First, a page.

Worries for loved ones in Ukraine run deep for North Coast residents

Service members’ safety, nuclear stability, humanitarian aid among concerns

Ukrainian+flags+are+shown+during+an+anti-invasion+protest+near+the+White+House+in+Washington%2C+D.C.%2C+on+Feb.+26.+%28Photo+by+Yohan+Marion+via+Unsplash%29

Ukrainian flags are shown during an anti-invasion protest near the White House in Washington, D.C., on Feb. 26. (Photo by Yohan Marion via Unsplash)

An unexpected text message from a friend was all it took.

What started off as a normal work day quickly turned south in a matter of seconds for Luke Miller, a local San Diegan of Ukrainian descent and member of St. John the Baptizer Ukrainian Catholic Church.

Shortly after hearing the chime of a new message, Miller found the following words on his phone screen: “Russia is invading.”

On Thursday, Feb. 24, Russian forces invaded Ukraine following a televised speech given by President Vladimir Putin announcing the start of a “special military operation.”

Storming in from the north, east and south, Russian troops have used cruise missiles, artillery and airstrikes to target the capital, Kyiv, Ukraine’s second-largest city, Kharkiv, and other areas, according to Ukrainian officials.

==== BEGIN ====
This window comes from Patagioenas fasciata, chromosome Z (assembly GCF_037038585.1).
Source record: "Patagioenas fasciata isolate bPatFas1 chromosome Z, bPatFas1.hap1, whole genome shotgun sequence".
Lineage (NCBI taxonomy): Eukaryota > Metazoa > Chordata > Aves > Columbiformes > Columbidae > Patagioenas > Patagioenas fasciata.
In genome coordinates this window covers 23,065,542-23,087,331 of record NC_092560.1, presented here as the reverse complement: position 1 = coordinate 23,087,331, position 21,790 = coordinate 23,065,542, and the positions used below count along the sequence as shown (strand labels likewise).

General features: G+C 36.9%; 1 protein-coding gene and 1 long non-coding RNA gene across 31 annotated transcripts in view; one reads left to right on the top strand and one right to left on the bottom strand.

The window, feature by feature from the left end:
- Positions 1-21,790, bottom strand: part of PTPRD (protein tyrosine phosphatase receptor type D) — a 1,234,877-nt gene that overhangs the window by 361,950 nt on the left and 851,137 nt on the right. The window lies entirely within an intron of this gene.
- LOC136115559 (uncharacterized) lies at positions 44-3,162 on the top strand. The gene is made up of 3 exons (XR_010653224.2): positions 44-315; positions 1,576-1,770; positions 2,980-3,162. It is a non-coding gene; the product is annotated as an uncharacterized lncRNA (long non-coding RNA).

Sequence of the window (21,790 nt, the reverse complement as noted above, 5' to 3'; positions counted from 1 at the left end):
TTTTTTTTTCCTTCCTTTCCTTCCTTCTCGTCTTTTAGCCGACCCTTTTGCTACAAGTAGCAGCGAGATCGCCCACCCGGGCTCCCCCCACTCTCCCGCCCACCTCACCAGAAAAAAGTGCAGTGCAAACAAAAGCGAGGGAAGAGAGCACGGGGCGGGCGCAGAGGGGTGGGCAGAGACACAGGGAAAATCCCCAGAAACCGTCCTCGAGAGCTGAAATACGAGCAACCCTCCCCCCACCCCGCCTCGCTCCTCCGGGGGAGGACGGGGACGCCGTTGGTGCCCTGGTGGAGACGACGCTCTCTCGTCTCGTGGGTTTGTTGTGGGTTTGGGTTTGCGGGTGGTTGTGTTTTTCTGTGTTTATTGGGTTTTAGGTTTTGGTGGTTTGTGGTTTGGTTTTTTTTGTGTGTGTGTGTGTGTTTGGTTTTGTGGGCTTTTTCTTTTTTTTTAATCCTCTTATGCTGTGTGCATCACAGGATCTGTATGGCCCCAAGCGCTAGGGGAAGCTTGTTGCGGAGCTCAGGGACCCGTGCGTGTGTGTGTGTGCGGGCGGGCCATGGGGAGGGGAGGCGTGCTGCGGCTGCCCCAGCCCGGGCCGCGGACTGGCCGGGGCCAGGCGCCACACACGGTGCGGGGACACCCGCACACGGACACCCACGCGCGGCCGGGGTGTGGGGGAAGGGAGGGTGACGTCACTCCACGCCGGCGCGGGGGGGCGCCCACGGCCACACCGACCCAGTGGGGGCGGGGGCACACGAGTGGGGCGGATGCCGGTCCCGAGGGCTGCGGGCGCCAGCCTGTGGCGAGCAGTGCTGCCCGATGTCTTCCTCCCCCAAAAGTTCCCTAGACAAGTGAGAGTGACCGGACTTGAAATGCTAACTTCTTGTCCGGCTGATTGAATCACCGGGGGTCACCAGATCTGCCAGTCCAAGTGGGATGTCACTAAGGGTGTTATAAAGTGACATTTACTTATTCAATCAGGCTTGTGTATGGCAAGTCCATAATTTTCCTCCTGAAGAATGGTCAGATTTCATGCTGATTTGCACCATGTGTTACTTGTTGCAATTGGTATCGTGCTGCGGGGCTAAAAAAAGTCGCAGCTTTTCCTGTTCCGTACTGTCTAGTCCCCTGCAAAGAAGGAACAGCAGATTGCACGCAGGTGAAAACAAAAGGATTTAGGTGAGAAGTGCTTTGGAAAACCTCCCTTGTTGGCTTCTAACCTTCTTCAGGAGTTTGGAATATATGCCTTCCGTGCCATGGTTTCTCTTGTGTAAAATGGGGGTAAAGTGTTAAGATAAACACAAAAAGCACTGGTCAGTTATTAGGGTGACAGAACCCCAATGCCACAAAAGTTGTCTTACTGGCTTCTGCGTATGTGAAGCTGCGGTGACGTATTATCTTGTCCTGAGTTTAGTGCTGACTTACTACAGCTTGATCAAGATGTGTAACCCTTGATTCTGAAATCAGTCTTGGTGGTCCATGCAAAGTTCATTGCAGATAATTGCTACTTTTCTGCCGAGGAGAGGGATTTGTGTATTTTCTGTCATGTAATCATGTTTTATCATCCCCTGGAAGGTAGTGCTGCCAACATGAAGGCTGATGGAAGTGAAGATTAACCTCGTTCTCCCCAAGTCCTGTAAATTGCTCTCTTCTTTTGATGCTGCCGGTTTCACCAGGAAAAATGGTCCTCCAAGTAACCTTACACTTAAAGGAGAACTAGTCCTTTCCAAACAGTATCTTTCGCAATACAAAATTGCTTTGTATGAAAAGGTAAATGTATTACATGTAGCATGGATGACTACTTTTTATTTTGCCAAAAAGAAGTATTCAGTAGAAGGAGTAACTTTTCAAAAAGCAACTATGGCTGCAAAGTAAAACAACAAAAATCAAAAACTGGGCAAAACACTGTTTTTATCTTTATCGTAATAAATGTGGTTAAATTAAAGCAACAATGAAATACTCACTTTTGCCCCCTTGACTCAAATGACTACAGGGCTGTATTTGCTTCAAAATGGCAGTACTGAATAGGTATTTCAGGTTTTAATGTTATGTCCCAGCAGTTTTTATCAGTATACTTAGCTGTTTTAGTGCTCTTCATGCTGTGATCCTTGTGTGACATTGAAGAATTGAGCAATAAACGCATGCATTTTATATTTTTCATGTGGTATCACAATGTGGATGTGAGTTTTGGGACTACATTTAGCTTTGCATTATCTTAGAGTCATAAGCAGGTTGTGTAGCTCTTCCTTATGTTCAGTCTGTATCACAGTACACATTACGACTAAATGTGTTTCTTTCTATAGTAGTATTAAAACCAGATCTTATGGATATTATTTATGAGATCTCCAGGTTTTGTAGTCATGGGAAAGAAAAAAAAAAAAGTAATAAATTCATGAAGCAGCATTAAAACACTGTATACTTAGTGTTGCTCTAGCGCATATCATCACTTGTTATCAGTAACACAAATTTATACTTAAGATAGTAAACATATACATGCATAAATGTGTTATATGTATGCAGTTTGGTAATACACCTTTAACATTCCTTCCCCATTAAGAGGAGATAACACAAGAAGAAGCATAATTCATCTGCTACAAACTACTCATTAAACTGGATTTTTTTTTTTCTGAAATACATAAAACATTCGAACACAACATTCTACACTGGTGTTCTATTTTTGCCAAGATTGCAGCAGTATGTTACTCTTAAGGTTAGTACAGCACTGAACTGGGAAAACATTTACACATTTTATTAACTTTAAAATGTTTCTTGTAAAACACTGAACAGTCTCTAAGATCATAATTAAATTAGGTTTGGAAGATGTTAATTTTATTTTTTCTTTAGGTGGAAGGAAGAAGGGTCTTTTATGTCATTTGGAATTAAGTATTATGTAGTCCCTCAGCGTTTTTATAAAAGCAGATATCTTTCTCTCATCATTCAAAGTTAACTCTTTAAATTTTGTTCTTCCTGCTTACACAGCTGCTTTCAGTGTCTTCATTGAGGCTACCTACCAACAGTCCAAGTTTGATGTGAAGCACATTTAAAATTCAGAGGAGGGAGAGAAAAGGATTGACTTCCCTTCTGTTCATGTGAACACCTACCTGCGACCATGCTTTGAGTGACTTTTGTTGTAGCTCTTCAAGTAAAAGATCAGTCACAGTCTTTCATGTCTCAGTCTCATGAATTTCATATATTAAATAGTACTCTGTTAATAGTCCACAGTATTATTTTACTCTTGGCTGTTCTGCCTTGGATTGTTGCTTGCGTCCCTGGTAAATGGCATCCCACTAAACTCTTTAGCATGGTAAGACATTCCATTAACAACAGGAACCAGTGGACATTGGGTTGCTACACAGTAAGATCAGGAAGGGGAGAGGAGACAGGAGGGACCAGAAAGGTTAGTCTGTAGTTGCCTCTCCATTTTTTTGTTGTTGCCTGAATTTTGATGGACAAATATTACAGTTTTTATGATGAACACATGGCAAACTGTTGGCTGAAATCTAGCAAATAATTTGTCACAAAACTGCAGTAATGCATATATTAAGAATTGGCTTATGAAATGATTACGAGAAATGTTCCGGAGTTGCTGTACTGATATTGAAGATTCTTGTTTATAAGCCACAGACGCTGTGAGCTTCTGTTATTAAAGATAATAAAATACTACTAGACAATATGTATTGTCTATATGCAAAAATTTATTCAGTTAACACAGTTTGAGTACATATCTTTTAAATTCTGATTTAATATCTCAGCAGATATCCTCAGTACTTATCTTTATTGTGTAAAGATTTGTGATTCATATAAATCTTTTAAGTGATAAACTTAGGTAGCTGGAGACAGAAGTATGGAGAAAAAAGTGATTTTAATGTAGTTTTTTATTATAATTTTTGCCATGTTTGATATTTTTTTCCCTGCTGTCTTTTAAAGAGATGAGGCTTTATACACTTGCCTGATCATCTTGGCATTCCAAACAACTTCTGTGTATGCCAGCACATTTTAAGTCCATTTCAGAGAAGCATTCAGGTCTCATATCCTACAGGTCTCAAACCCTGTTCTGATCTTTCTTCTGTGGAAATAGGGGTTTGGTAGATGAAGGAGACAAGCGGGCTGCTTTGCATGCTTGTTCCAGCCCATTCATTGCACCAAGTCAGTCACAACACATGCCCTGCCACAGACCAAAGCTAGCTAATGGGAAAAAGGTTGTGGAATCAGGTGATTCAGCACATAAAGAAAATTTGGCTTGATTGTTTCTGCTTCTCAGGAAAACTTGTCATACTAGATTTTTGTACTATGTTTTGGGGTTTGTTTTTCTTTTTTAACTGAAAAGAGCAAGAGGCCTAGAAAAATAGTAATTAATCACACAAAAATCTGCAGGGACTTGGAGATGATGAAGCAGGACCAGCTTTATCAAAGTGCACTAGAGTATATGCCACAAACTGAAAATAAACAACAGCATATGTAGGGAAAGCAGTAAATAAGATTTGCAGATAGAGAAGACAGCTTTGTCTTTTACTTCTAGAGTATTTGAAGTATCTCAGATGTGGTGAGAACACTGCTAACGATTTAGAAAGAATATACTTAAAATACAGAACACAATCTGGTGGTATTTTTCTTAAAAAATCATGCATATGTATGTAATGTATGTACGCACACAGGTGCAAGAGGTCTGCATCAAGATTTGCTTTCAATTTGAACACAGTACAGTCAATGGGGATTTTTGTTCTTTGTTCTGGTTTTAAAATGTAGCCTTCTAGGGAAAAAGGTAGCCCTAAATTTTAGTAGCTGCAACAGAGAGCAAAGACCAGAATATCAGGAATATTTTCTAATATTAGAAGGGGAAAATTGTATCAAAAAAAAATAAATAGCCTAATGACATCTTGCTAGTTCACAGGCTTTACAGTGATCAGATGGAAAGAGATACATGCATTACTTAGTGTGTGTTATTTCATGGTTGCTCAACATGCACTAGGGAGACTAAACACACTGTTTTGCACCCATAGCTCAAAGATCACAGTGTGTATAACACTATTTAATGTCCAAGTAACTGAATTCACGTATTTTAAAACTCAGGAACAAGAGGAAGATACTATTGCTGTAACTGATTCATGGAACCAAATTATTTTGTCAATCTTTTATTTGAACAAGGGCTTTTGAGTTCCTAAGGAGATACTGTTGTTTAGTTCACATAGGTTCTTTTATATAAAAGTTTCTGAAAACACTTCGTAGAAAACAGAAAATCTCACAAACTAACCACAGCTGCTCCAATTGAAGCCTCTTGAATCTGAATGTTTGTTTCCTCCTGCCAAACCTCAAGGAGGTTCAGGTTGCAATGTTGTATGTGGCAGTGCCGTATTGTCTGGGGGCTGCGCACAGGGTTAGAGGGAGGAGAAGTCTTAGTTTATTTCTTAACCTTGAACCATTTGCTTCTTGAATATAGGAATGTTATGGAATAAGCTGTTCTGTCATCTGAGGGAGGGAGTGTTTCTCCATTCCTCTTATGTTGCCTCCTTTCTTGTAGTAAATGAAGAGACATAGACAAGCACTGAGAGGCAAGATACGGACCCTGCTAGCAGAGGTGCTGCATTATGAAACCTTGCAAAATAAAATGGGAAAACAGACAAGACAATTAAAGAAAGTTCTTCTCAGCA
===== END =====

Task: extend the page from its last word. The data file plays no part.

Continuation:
Miller, anxious for his relatives living in Ukraine, turned to Twitter — a platform now flooded with images and videos of the explosions — to stay informed. He said he was in disbelief to learn his home country was at war.

That’s hard to see. When there are innocent children and old people being killed, it’s not pleasant.”

— Luke Miller; local who has relatives in Ukraine

“That’s hard to see,” Miller said. “When there are innocent children and old people being killed, it’s not pleasant.”

A similar sentiment was shared by Justin Stasiuk, a Carlsbad resident who grew up in Oceanside and has family spread all across Ukraine.

While Stasiuk said he fears the obvious perils of bombs and weaponry used by Russia, there is one other concern weighing heavily on his mind: nuclear radiation.

Ukraine, home to four major nuclear plants, depends on nuclear power to generate half of its electricity.

On Friday, March 4, the Zaporizhzhia nuclear power plant in southeast Ukraine, the largest one in Europe, was hit, causing a fire in a building outside the premises.

While the blaze was put out and the radiation at the plant remained “within normal limits,” the threat of nuclear damage due to a potential explosion remains a concern for Ukrainians.

“These missiles launched by Russia that struck the nuclear plants are unleashing nuclear events that can impact the entire world,” Stasiuk said about the event.

If an explosion were to occur at any of the four major power plants in Ukraine, an event echoing the nuclear disaster of Chernobyl could ensue.

These missiles launched by Russia that struck the nuclear plants are unleashing nuclear events that can impact the entire world.”

— Justin Stasiuk; Carlsbad resident

In 1986, the worst nuclear disaster unfolded at the power plant of Chernobyl when two explosions caused a reactor to release “400 times more radiation than the atomic bomb dropped on Hiroshima.”

Two workers were killed, almost 30 died of radiation exposure and thousands experienced health issues caused by the radiation, among them, cancer.

If another disaster like this happens, Ukrainians could face a substantial number of deaths in the country in addition to the catastrophe already on file.